Traders are bracing themselves for another tidal wave of earnings in the coming week, but some say it is the Fed that could really soak investors if it maintains its tough talk on interest rates.

"If the market continues to rally into the FOMC meeting and the Fed keeps up its aggressive stance on rates, then you could see a lot of profit-taking," says Al Goldman, chief market strategist at AG Edwards.

The Fed will make its policy statement on Tuesday at 2:15 p.m. EST, in the last meeting overseen by Alan Greenspan as chairman. Greenspan, who will be replaced in the top spot by Ben Bernanke, is expected to bless the Fed's 14th straight quarter-point hike in the benchmark fed funds rate, bringing it up to 4.5%.

Analysts were fairly confident that the Fed would maintain its tightening bias through its March meeting. However, after Friday's lower-than-expected gross domestic product number, the odds that the Fed will hike rates dropped sharply.

The initial GDP reading showed annualized growth of just 1.1%. The government's main gauge of broad economic output was expected to rise by 2.8% in the quarter, after jumping 4.1% in July through September.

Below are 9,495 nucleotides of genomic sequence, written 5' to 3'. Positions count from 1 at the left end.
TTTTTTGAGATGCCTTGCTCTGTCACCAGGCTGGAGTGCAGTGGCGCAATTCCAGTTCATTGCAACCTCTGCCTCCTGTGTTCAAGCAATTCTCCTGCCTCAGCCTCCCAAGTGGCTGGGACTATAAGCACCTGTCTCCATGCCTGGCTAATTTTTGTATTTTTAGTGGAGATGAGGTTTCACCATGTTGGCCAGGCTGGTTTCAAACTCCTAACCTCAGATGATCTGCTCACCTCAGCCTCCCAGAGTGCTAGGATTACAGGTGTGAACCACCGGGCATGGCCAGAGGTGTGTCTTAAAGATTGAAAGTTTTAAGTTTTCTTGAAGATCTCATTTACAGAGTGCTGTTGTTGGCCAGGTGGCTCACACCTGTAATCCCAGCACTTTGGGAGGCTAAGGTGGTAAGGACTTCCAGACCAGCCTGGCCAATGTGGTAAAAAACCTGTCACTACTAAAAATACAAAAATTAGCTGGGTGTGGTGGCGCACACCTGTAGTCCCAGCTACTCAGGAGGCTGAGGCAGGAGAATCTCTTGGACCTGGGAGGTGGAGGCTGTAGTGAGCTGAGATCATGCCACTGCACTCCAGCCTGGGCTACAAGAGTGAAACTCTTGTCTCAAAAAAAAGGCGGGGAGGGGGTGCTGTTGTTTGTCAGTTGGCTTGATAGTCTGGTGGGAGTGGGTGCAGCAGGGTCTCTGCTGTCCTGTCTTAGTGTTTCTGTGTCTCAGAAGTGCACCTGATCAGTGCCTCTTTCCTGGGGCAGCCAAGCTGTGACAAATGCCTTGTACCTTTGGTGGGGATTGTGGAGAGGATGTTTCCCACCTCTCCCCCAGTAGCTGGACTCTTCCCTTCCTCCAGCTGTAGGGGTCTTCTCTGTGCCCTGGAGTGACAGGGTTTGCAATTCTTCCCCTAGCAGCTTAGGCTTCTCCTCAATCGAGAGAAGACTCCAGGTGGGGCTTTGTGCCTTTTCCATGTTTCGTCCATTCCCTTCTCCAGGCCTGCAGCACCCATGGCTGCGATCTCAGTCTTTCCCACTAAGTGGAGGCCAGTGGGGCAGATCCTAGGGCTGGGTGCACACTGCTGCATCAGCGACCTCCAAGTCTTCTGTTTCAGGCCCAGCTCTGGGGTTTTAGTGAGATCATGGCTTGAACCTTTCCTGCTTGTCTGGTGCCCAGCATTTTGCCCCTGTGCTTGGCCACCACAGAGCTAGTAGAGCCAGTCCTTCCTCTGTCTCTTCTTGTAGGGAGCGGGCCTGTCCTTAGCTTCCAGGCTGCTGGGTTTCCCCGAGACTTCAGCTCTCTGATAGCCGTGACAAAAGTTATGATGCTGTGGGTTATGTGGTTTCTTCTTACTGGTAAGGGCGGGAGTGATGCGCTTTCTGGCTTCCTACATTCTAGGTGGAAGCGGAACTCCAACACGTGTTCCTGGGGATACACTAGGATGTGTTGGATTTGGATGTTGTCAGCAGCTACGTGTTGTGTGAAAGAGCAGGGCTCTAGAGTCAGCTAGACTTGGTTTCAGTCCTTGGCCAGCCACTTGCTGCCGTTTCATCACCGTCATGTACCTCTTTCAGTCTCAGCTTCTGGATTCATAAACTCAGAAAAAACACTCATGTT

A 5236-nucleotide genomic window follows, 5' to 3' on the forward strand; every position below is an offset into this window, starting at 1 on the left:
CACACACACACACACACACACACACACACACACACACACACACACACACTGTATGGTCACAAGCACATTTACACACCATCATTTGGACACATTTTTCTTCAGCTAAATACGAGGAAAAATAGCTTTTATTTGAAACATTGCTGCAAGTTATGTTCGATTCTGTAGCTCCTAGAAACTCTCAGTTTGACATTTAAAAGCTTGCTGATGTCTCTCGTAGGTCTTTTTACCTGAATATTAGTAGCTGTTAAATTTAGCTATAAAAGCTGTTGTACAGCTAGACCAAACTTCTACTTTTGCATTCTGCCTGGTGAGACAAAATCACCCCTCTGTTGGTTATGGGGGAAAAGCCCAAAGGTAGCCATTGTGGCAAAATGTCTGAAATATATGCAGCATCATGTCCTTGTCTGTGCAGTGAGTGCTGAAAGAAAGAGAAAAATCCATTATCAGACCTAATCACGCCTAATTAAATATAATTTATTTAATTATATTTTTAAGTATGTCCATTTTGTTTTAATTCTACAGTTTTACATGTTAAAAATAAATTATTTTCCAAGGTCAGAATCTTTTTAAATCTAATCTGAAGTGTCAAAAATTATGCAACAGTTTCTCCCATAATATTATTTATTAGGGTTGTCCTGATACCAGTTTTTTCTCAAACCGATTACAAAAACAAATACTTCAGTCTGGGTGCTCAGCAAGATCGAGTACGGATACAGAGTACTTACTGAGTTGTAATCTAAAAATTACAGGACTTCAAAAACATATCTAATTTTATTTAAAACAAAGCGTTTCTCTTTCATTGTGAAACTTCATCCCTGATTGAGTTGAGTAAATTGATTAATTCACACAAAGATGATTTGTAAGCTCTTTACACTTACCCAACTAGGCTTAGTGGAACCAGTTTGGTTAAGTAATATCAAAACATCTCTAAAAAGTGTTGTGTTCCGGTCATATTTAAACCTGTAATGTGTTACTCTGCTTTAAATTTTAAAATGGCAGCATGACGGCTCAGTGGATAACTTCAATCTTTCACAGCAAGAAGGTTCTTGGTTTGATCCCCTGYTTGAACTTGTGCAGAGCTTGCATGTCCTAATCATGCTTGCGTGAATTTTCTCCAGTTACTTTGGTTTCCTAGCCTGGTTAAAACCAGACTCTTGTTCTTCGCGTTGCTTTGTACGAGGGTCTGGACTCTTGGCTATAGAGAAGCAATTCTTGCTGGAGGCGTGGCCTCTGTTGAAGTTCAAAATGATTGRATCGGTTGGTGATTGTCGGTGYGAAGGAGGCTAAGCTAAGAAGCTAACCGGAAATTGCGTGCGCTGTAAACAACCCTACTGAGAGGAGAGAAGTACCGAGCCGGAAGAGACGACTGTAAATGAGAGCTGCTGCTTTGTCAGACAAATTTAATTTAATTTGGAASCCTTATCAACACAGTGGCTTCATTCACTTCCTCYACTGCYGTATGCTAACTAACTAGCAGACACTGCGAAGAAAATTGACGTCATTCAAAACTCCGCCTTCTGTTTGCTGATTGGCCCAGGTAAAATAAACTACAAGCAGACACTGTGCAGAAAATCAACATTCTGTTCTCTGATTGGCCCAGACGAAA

After the report, fed funds futures showed the odds of a quarter-point hike at that meeting falling to 60% from 76%, according to Miller Tabak data.

"With lower-than-expected growth, it makes the job a lot easier for the Fed -- especially with its two new Bush-appointed members -- to pause from its rate-hiking plan," says Paul Mendelsohn, strategist at Windham Financial.

The Fed policy statement won't be the only big announcement of the day. President Bush will be delivering his State of the Union address on Tuesday night, and analysts say it could have severe market implications. The speech could especially affect energy shares, depending on what Bush says about his plans to address Iran's nuclear ambition. Oil has climbed in recent weeks to nearly $70 a barrel as tensions over Iran have increased.

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